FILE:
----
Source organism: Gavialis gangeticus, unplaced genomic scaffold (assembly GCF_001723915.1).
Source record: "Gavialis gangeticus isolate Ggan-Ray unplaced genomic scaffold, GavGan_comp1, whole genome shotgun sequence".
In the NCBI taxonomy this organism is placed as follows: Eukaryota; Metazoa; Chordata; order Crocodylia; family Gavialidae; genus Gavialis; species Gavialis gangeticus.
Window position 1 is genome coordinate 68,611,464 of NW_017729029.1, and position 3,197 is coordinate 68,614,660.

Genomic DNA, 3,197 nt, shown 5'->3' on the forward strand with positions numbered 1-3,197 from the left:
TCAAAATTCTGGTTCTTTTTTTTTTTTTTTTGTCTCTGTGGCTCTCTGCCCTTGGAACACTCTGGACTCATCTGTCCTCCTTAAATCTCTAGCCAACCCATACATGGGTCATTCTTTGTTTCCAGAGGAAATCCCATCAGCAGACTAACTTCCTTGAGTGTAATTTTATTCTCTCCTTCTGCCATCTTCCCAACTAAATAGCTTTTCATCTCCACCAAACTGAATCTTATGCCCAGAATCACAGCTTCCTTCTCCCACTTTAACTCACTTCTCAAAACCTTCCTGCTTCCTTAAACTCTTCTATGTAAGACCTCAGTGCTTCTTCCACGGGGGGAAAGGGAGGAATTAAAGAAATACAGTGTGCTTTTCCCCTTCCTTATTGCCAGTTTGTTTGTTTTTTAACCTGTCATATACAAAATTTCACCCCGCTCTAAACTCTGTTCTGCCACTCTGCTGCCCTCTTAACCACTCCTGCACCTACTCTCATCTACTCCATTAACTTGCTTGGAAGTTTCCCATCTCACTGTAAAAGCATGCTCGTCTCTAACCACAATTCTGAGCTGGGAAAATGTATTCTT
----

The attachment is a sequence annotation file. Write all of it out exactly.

Source organism: Gavialis gangeticus, unplaced genomic scaffold (assembly GCF_001723915.1).
Source record: "Gavialis gangeticus isolate Ggan-Ray unplaced genomic scaffold, GavGan_comp1, whole genome shotgun sequence".
In the NCBI taxonomy this organism is placed as follows: Eukaryota; Metazoa; Chordata; order Crocodylia; family Gavialidae; genus Gavialis; species Gavialis gangeticus.
Window position 1 is genome coordinate 68,611,464 of NW_017729029.1, and position 3,197 is coordinate 68,614,660.

Genomic DNA, 3,197 nt, shown 5'->3' on the forward strand with positions numbered 1-3,197 from the left:
TCAAAATTCTGGTTCTTTTTTTTTTTTTTTTGTCTCTGTGGCTCTCTGCCCTTGGAACACTCTGGACTCATCTGTCCTCCTTAAATCTCTAGCCAACCCATACATGGGTCATTCTTTGTTTCCAGAGGAAATCCCATCAGCAGACTAACTTCCTTGAGTGTAATTTTATTCTCTCCTTCTGCCATCTTCCCAACTAAATAGCTTTTCATCTCCACCAAACTGAATCTTATGCCCAGAATCACAGCTTCCTTCTCCCACTTTAACTCACTTCTCAAAACCTTCCTGCTTCCTTAAACTCTTCTATGTAAGACCTCAGTGCTTCTTCCACGGGGGGAAAGGGAGGAATTAAAGAAATACAGTGTGCTTTTCCCCTTCCTTATTGCCAGTTTGTTTGTTTTTTAACCTGTCATATACAAAATTTCACCCCGCTCTAAACTCTGTTCTGCCACTCTGCTGCCCTCTTAACCACTCCTGCACCTACTCTCATCTACTCCATTAACTTGCTTGGAAGTTTCCCATCTCACTGTAAAAGCATGCTCGTCTCTAACCACAATTCTGAGCTGGGAAAATGTATTCTT